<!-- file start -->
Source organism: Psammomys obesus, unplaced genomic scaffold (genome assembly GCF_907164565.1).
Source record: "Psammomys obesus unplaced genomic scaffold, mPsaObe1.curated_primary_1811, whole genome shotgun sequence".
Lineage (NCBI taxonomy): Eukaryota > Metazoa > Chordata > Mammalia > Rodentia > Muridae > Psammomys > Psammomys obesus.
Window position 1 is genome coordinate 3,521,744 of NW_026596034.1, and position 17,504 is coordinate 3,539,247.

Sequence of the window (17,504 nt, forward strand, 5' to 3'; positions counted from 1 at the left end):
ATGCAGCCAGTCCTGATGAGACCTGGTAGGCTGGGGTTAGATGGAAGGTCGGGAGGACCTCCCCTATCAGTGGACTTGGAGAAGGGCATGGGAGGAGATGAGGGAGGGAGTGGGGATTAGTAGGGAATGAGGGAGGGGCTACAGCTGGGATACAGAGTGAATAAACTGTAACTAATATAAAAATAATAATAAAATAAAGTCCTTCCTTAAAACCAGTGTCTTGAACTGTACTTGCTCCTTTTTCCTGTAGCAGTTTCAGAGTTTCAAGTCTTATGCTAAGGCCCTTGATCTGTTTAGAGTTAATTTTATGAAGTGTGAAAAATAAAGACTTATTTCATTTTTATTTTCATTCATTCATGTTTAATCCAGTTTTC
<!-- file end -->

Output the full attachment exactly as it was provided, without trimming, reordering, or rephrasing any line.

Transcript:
Source organism: Psammomys obesus, unplaced genomic scaffold (genome assembly GCF_907164565.1).
Source record: "Psammomys obesus unplaced genomic scaffold, mPsaObe1.curated_primary_1811, whole genome shotgun sequence".
Lineage (NCBI taxonomy): Eukaryota > Metazoa > Chordata > Mammalia > Rodentia > Muridae > Psammomys > Psammomys obesus.
Window position 1 is genome coordinate 3,521,744 of NW_026596034.1, and position 17,504 is coordinate 3,539,247.

Sequence of the window (17,504 nt, forward strand, 5' to 3'; positions counted from 1 at the left end):
ATGCAGCCAGTCCTGATGAGACCTGGTAGGCTGGGGTTAGATGGAAGGTCGGGAGGACCTCCCCTATCAGTGGACTTGGAGAAGGGCATGGGAGGAGATGAGGGAGGGAGTGGGGATTAGTAGGGAATGAGGGAGGGGCTACAGCTGGGATACAGAGTGAATAAACTGTAACTAATATAAAAATAATAATAAAATAAAGTCCTTCCTTAAAACCAGTGTCTTGAACTGTACTTGCTCCTTTTTCCTGTAGCAGTTTCAGAGTTTCAAGTCTTATGCTAAGGCCCTTGATCTGTTTAGAGTTAATTTTATGAAGTGTGAAAAATAAAGACTTATTTCATTTTTATTTTCATTCATTCATGTTTAATCCAGTTTTC